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Water Conservation Tips

for spring & summer

As temperatures increase, irrigation systems start turning on.  Below are some tips to look into during the spring and  summer to maintain a water efficient and healthy outdoor landscape.


In Colorado, irrigation start up timing can vary due to the possibility of spring freezing. A good rule of thumb is to charge the system after Mother’s Day. To reduce water wasted during the irrigation season check the system for the following every month:

  • Leaks. Leaking irrigation lines often present as puddles in the yard or water spraying into the air.
  • Broken or malfunctioning sprinkler heads. Depending on the issue, the sprinkler head may need a full replacement or simply removing and replacing the guts with the same model of sprinkler.
  • Sunken or tilted sprinkler heads. Sprinkler heads perform best when level with soil grade. During irrigation, the sprinkler riser is perpendicular to the soil surface.
  • Clogged nozzles. Remove the nozzle and flush the sprinkler head and clean or replace the screen.
  • Overspray. Make adjustments to avoid overspray onto hardscape
Irrigation Assessments provide knowledge to optimize sprinkler efficiencies and reduce water use by measuring how evenly water is applied during an irrigation event and the precipitation rate. The data collected can support the operating condition of the irrigation system and identify malfunctioning irrigation parts to replace or adjust. Contact your town or water provider to see if they provide assessments; sometimes they’re offered free of charge.

Irrigation scheduling supports a living landscape by monitoring plant material and environmental conditions. The goal is to provide sufficient water to plants by replacing what was lost through evapotranspiration.

  • Reduce runoff by activating the cycle and soak feature on your irrigation controller.
  • Extending intervals between irrigation and increasing the duration reduces water loss and encourages plants to root deeper into the soil to support the plant during times of drought.
  • Adjust irrigation frequency and duration on the shoulder seasons (spring and fall) to reduce unnecessary overwatering.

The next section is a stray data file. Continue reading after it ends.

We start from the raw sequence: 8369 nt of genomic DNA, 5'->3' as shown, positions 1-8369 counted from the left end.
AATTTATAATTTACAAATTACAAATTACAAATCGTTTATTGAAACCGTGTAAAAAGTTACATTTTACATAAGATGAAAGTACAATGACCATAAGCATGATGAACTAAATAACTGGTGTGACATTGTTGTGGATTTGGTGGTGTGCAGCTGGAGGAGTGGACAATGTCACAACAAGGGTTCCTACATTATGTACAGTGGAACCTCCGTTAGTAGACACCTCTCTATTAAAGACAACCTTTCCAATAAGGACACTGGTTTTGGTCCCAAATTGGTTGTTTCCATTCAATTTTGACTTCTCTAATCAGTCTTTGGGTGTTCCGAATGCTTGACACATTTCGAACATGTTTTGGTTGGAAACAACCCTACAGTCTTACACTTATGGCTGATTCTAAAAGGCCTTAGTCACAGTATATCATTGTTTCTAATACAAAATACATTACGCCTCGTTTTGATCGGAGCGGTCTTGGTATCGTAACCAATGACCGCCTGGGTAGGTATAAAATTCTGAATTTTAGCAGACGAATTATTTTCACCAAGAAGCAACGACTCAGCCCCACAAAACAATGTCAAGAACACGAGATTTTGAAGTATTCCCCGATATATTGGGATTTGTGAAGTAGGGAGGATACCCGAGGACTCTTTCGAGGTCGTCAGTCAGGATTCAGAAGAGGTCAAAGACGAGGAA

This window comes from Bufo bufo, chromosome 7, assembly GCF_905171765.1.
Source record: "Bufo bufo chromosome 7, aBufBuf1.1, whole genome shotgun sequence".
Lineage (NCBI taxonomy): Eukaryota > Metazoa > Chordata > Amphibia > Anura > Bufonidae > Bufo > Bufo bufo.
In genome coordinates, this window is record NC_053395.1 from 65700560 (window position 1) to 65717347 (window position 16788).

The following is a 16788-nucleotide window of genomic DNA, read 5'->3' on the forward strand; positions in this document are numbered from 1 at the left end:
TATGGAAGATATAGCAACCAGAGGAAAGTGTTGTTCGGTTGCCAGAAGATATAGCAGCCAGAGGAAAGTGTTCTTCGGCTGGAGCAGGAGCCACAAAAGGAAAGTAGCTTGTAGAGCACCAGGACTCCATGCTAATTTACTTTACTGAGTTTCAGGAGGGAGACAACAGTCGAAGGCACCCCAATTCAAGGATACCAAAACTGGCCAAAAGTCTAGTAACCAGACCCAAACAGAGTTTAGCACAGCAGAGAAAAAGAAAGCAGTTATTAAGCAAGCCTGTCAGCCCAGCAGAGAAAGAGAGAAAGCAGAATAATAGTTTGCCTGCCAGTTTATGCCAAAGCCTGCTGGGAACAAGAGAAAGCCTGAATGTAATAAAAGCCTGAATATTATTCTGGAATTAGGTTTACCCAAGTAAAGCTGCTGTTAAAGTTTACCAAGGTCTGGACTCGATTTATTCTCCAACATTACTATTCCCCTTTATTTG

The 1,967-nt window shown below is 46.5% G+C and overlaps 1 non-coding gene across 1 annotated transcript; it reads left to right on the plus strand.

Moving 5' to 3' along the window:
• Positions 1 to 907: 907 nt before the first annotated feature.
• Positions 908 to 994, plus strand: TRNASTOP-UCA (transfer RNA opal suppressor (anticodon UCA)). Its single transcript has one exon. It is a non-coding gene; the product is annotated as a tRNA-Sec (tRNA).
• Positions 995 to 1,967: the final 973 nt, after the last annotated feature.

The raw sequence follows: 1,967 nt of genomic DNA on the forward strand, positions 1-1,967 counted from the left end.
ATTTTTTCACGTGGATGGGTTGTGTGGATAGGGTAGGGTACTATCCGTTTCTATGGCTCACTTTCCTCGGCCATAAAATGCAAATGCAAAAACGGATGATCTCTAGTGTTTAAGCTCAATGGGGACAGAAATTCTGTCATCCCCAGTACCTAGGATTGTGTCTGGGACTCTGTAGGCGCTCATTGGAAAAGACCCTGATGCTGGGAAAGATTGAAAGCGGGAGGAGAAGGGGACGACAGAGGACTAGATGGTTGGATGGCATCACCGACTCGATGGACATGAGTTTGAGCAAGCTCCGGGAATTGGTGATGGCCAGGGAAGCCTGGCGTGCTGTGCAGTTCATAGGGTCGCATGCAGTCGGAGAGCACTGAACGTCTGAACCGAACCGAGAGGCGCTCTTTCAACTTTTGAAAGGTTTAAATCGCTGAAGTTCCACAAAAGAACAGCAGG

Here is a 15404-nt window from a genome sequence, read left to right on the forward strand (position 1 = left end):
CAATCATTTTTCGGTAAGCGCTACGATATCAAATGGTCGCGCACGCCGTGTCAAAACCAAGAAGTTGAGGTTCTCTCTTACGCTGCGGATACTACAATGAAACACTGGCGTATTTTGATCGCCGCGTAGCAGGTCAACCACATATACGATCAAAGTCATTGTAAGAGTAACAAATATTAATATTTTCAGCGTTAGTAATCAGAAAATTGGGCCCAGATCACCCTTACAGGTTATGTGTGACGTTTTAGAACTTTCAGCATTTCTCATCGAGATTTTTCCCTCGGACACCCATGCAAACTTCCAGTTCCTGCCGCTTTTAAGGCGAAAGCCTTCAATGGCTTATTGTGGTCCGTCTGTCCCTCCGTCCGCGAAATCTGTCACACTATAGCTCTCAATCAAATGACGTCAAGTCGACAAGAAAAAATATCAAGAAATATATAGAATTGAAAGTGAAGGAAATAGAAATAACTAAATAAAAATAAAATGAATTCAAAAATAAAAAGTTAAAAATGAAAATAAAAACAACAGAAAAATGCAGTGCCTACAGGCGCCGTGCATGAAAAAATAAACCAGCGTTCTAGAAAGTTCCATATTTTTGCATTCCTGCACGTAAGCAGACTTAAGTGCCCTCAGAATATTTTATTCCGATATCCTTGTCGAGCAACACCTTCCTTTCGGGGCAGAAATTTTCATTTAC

• The right time to irrigate is between 6 p.m. and 10 a.m. when temperatures are cool, winds are calm, and evapotranspiration is lower. The best time to irrigate is in the early morning.

Right Plant, Right Place

When installing new plants into the landscape consider the following:

  • Conditions in the area (full sun, part shade, shade, soil and wind).
  • Hydrozone, which plans the garden area by installing plants with similar water and sun requirements together.
  • Diversify plant types and varieties to avoid monoculture plantings.


Soil is the foundation of a healthy landscape and plants have different soil needs. Although many plants are adaptable, understanding the soil type, the pH, and the soil structure is important to the success of the landscape. Before adding anything, consider getting a soil test. Commercial soil labs can provide information on pH, salinity, and nutrient and mineral availability.

Soil testing labs:

  • Colorado State University Soil Lab
  • Weld Laboratories
  • Ward Laboratories
Many Colorado native plants don’t need soil amendments. Research the plants you're interested in to make sure you choose the Right Plant for the Right Place.


Fertilizer can provide essential nutrients and minerals to improve plant growth but can also be wasteful. Understanding the existing soil type and structure will help to address any deficiencies in your landscape.

  • Utilize your soil test results to find a fertilizer right for the landscape.
  • Consider fertilizers without phosphorus, which can pollute our water system and lead to high algae growth that damages aquatic life.
  • Follow the recommendations on the product label so as not to over-apply the fertilizer.
  • Slow-release fertilizers provide nutrients over a longer period of time. Avoid over irrigating to reduce fertilizer leeching past the plant root zone.
  • Apply the right fertilizer for the season.

turf aeration

Annual core aeration supports good soil health by encouraging pore space to reduce soil compaction and allowing water to percolate better into the root zone. Take advantage of natural precipitation during the spring, this softens the soil and allows for deeper core aeration. 

mowing best practices

Follow these best practices to improve the health of your cool-season turf grass and conserve water.
  • Adjust mulching lawnmowers to a 3” height. Setting the mower at a higher setting supports deeper root growth and develops healthier plants.
  • Mulching grass clippings are a natural way to add nitrogen back into the soil.
  • Clean, sharpen and maintain mowing equipment regularly to keep machinery in optimal working condition and reduces unnecessary costly repairs.


Mulching in planting areas is very important, as it reduces moisture evaporation from the soil. The two main types of mulch are organic and inorganic.

  • Organic mulch can include wood chips, grass clippings, etc., that slowly breaks down and feeds the soil.
  • Inorganic mulch can include large sizes like cobble, medium sizes like river rock, or small sizes like pea gravel and squeegee.

Applying mulch at a 3” depth can reduce the number of weed seeds that can germinate. If you are using organic mulch to break down and feed the soil, avoid installing weed barrier, as it prevents the organic matter from being incorporated into the soil.  

Colorado WaterWise                                  

PO Box 101012

Denver, CO 80250

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